“The Treasury Department received a record contribution of $2.2 million toward reducing the national debt in September, even as the government was running out of borrowed money as it approached the debt limit.
In all, donors contributed $2.3 million in the last month of the 2015 fiscal year, boosting the annual contributions for the year to $3.9 million, according to just-released data from the Bureau of the Fiscal Service. Treasury officials say September’s haul was helped by a single $2.2 million payment, but would not provide any details on the source of the contribution.
A little-known account called the Public Debt Reduction Fund receives tax-deductible contributions from the public to pay down the national debt. Contributions to the account are sometimes as little as just a few cents, and come from online donations, contributions made through the Internal Revenue Service and hand-written checks to the Bureau of Public Debt in Parkersburg, W.Va. The biggest months for contributions to the fund are usually April and December.” said usatoday.com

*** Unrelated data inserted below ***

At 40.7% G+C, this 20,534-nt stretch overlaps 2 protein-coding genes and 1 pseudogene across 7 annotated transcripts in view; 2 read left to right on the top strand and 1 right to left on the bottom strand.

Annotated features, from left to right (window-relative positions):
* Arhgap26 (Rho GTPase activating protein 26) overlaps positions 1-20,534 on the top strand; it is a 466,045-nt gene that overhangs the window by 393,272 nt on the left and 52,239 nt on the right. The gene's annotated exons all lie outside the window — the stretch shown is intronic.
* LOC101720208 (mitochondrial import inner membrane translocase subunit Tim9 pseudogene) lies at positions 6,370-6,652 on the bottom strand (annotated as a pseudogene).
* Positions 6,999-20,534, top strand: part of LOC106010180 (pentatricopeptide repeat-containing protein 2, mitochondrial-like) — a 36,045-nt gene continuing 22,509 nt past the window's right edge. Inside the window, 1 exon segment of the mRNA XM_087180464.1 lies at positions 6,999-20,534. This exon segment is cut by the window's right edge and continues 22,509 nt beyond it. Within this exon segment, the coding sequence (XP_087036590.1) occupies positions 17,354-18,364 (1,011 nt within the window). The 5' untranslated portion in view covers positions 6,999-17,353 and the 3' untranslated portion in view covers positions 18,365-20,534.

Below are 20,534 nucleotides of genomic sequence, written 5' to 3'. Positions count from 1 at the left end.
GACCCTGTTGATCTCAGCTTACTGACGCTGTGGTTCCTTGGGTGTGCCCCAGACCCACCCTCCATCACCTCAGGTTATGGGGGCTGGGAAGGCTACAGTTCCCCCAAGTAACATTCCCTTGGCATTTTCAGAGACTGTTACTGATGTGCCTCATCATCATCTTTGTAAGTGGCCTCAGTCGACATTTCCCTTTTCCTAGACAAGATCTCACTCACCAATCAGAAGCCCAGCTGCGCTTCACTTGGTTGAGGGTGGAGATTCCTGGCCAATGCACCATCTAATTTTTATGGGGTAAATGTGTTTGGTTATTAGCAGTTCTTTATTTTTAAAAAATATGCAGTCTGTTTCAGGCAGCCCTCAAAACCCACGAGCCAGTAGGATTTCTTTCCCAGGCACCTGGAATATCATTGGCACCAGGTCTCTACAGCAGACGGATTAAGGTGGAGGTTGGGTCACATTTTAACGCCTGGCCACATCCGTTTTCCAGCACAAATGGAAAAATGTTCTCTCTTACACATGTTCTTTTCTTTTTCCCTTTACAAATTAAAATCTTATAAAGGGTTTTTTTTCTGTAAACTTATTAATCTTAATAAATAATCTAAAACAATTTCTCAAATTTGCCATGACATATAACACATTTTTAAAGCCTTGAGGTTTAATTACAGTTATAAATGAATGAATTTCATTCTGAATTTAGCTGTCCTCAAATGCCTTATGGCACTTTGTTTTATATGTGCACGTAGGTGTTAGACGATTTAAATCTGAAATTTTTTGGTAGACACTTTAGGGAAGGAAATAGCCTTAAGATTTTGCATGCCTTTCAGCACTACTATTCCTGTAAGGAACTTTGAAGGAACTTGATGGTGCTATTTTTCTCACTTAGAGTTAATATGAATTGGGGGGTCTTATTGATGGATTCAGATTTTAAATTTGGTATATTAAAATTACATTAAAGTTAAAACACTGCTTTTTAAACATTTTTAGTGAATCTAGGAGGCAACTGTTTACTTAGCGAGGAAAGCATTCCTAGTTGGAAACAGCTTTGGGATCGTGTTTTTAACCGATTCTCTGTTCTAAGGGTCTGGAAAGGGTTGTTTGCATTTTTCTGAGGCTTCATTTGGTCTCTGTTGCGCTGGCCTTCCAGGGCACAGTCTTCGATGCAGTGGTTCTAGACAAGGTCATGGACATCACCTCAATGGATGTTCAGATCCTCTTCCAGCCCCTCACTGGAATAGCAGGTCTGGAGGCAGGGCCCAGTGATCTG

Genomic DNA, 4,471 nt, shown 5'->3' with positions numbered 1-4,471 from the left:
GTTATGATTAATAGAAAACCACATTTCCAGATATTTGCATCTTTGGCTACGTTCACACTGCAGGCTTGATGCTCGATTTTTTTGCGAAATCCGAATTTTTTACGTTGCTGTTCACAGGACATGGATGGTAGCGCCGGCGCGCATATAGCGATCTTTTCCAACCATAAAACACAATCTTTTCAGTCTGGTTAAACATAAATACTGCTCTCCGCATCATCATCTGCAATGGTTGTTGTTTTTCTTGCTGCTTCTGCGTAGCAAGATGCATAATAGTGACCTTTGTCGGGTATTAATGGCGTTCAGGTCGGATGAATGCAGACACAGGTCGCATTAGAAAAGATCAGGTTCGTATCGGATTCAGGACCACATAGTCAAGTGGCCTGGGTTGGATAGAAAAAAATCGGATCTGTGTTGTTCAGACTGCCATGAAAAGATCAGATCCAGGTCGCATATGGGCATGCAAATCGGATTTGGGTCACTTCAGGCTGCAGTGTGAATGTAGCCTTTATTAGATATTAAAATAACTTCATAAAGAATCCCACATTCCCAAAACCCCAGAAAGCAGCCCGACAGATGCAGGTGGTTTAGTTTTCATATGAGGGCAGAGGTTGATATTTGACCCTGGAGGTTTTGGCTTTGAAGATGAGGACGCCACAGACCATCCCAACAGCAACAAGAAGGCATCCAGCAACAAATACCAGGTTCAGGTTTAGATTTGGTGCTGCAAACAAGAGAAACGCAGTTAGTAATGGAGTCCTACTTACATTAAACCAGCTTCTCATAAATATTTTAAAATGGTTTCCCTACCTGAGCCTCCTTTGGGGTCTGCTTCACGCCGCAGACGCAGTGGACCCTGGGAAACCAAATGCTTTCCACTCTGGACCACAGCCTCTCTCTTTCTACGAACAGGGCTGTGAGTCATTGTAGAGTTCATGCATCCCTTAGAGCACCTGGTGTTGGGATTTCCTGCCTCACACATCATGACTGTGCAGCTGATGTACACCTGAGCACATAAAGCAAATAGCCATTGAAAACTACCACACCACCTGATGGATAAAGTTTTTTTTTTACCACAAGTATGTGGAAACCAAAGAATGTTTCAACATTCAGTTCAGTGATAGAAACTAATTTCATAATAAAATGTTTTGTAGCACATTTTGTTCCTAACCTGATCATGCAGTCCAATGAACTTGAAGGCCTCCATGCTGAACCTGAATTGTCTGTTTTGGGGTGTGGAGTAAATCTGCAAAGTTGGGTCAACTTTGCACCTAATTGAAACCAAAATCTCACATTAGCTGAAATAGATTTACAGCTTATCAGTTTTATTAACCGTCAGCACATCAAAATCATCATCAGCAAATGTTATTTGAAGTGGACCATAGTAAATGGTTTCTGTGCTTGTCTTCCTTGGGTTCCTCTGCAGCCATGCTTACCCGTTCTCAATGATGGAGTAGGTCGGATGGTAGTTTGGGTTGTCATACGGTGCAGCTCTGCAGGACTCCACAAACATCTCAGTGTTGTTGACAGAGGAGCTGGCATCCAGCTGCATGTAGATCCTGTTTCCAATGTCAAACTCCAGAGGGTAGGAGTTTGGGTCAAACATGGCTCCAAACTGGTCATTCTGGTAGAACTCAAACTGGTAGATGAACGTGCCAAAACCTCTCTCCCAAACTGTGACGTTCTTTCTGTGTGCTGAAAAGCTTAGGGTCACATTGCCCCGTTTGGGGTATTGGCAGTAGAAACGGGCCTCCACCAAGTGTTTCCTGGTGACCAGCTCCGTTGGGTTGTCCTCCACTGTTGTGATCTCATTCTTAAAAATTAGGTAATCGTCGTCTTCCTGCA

“The few millions collected through the fund barely put a dent in the national debt, which is now more than $18.6 trillion. And because the Treasury is running monthly deficits, the contributions don’t really go to pay off debt. Instead, they’re used to pay the expenses of the government instead of issuing new debt.
The previous monthly record for contributions to the fund was $2.1 million in April 2012. The Treasury Department said that month was also helped by a large donation from a single donor. And while officials would not disclose that donor, it came the same month that billionaire investor Warren Buffett had promised to match any similar gifts from members of Congress.
Members of Congress are, in fact, a significant source of contributions to reduce the debt. Eight members — five Republicans and three Democrats — gave a combined $55,739 in the first six months of the year, according to reports from the House of Representatives.
The biggest congressional contributor is Rep. Chris Gibson, R-N.Y., who writes a monthly check for $4,357.37 to the fund — the same amount as his Army pension.
“He donates his military pension, so he is not — to use the term we use in New York — double-dipping,” said press secretary Matt Sheehey. “It’s cumbersome. He has no choice but to write a check and deliver it manually every month.”
Members of Congress have introduced bills to make it easier for people to contribute to the fund through tax return check-offs, but the Treasury Department has resisted those efforts because they would add to the complexity of tax forms.” said usatoday.com